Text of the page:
Saturday, December 31, 2011

Aranui Trip Overview

I put together a little overview of the Aranui trip. Enjoy!

Wednesday, December 28, 2011

Newark Sunset

I stumbled off the plane into Newark Airport, two-and-a-half movies and a few hours of sleep after Tokyo, a night and 11 hours on the plane after Auckland, which was five hours on a plane and one hotel night from Tahiti. 

This is definitely a silly route to take home. 

I felt vaguely triumphant as I stood dazed on Terminal C's moving sidewalks, locked inside the enclosed space on the wrong side of passport control, the evening's dramatic sky outside the glass showing off across the departure gates lobby.

A Morning in Japan

I had only a few hours in Tokyo before it was time to head back to the airport.

"What should I do," I thought as I hurried to get my bag packed and down to Reception by the 10 a.m. cut-off.

Last time I did this, in 2003, I'd gone to a temple. Today I decided to go to a temple of a different type—I'd go to a place informally called Fabric Town or Fabric Street.

I knew I couldn't buy anything—I was on a fabric diet, having tons of it at home that I hadn't used yet in my bag-making hobby. Maybe because I'd been so busy making a wooden table and building a robot or baking pie. But that didn't stop me from wanting to look, to see what a fabric district in Tokyo might look like.

And here's how it a place I wanted to spend days exploring.

But I only had an hour.

Tuesday, December 27, 2011

Photos of the Marquesas Trip

I've uploaded my Marquesas photos into one giant photo album.

Take a look here.

Overnight in Tokyo

I'd booked my overnights in Auckland (both of them) and in Tokyo by strategically using points off my credit card and banking accounts, along with reviews on TripAdvisor.

Here in Japan, I'd nearly gone to a small Asakusa hotel that I'd been to twice before, once in the nineties and last in 2003. But then I found this one, Hotel Yanagibasi, which is right by the train and has free ethernet Internet, and was in the right points range.

My room is teensy here but it's all mine, and the bathroom is bigger than the dorm one on the Aranui (not saying much). I've got a fridge and a single-cup electric kettle, which means I had coffee in my room this morning without having to venture out in the cold.

But it's time now—to put on every long-sleeved item I have and my socks and Pumas (I threw away my worn-out sandals from Bangkok when I left the Auckland airport hotel)—and venture out into the morning chill.

Monday, December 26, 2011

One Leg Down

I thought I'd have a hard time getting out of bed at 5:30 this morning in Auckland. I'd flown from Papeete and gotten in just before midnight.

A day later. Which is funny, because Christmas just vanished—POOF—destroyed by the International Date Line.

I wasn't doing anything anyway, since I had to sit on a plane half the day.

I had to be back at the Auckland airport by 7:15 a.m. this morning, so that an Air New Zealand check-in agent named Maria could berate me endlessly for 1) being in the wrong line, though I told her the agent had instructed me to go to this line and that the flight was oddly missing from the signs and 2) for not having a print-out of my itinerary for my onward legs. What, she can't just see it on her computer? It's all one ticket.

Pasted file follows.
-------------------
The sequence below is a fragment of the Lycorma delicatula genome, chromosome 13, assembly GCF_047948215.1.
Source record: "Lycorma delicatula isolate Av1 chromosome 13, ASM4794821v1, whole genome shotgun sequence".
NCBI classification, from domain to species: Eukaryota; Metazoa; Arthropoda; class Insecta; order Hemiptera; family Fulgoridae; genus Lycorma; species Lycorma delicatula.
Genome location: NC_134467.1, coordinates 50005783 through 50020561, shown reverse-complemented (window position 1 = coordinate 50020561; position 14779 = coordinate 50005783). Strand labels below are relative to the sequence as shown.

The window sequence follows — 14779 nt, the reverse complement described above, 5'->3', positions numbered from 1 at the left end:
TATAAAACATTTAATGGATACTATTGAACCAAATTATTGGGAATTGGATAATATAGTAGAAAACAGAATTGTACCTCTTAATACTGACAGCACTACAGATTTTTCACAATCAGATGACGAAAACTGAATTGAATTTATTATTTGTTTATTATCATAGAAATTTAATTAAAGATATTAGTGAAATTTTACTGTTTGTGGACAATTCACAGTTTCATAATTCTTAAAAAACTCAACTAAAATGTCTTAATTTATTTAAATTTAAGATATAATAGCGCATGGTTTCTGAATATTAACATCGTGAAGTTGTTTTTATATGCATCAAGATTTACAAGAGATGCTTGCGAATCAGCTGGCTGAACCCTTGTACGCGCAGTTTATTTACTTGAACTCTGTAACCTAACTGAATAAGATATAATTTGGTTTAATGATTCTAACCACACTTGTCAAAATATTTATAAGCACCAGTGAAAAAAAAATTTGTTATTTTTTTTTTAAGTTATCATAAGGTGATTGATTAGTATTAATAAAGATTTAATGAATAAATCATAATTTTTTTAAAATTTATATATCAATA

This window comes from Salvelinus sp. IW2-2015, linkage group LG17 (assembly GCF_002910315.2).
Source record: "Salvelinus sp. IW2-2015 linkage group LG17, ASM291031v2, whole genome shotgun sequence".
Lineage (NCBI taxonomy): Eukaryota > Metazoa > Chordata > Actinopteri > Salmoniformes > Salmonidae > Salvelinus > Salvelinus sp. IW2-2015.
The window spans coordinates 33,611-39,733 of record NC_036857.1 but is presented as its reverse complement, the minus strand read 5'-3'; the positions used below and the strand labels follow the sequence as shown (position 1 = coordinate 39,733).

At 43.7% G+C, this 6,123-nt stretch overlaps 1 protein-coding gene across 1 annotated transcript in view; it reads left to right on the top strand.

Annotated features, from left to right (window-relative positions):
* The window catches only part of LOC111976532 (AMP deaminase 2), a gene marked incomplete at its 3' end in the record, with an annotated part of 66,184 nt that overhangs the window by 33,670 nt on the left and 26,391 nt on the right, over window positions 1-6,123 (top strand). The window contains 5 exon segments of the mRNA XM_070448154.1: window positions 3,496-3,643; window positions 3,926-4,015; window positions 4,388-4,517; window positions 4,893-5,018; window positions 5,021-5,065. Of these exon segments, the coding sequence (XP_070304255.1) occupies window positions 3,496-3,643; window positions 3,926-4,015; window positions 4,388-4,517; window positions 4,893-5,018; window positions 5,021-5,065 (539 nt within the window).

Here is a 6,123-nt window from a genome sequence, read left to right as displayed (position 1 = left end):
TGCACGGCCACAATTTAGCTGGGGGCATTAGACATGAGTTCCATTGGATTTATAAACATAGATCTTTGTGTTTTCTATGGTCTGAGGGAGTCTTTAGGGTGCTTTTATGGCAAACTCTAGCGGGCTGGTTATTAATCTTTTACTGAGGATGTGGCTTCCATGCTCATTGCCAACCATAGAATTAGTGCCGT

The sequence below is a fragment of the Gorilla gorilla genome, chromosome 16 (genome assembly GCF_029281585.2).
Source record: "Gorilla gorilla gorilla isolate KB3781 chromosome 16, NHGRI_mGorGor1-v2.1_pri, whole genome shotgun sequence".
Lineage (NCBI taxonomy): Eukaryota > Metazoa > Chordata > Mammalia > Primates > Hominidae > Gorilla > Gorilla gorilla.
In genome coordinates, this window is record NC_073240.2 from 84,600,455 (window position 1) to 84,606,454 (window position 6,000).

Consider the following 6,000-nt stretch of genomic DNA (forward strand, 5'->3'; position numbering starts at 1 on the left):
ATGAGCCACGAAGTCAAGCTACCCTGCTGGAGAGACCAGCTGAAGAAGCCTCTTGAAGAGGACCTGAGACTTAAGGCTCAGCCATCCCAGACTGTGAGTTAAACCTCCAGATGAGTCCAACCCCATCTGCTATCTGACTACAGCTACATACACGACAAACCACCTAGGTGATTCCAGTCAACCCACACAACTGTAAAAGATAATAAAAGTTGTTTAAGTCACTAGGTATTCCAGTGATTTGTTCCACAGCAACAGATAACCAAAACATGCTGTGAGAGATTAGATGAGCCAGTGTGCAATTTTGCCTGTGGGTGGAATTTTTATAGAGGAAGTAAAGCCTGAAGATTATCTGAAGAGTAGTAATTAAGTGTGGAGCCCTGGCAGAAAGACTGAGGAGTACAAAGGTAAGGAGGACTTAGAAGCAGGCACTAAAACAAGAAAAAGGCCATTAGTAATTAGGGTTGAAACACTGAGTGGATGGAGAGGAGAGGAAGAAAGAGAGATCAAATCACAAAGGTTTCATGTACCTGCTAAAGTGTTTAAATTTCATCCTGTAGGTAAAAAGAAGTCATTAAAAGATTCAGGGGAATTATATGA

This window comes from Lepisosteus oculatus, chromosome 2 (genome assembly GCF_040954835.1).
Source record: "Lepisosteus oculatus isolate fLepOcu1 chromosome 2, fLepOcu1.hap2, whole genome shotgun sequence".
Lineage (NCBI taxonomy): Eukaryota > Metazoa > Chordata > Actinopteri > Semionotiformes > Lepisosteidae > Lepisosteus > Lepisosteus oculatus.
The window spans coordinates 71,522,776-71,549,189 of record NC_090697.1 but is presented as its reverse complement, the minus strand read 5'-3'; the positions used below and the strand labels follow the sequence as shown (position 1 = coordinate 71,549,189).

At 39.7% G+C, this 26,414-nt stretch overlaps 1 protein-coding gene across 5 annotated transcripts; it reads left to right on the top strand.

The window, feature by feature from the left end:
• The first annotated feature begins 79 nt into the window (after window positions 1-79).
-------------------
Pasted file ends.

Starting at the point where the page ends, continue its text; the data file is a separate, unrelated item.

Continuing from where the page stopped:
Apparently not.

Air New Zealand is crap. Every time I've flown with them on this trip, I've had to waiting in a horrible line because apparently they can't work out web check-in, and twice now, someone behind the desk has spent a bit of time aggressive pointing out to me that *I* obviously was mistaken about something. And if I have to watch that Richard Simmons safety video one more time...okay, I'm ranting. Back to the topic at hand.

Which is the sun rising over the Jetpark Hotel in Auckland this morning.

Almost enough to make it worth the detour from Tahiti. 

Sunday, December 25, 2011

Circling Back

The sun is shining and the birds are chirping here on Christmas morning in Tahiti.

And Santa didn't find me. Was I naughty or does he not read this blog?

Today I travel to Auckland, sleep in a hotel, then proceed on to Tokyo the next morning.

Here is how I'm getting home. I realize it's a ridiculous itinerary, but it's all I could get. Star Alliance doesn't have a partner for the Tahiti-LAX or Tahiti-Honolulu route, so I have to back myself out. And I'm not allowed to backtrack on this ticket, so can't stay more than 24 hours in Auckland or Tokyo.

LAX is so close. But out of reach. I have to shower and pack, and then at 2:30, Beni will take me to the Papeete Airport, so that I can start this long, hideous process of sitting on airplanes and dragging luggage through immigration points.

Saturday, December 24, 2011

Journey's End

"Come to the bar tonight." Earlier I'd promised our hakka-dancing, part-Vanuatuan waiter  that I'd dance with him tonight, but I'd thought he meant at dinner, when the dance class and ukelele classes performed their final routine.

"Uh, bar?" I didn't want to go to a bar. I wanted to pack.

"Sure, come to the bar."

"mumblestall no?"

"Well, if you come to the bar then, I will see you there."

Friday, December 23, 2011

Code Oscar

After our long day of activities on Rangiroa, we all were on the ship, heading back to Tahiti. I'm not sure of the time, but I think I started doing my laundry around 4 or 4:30 p.m. and events unfolded shortly thereafter.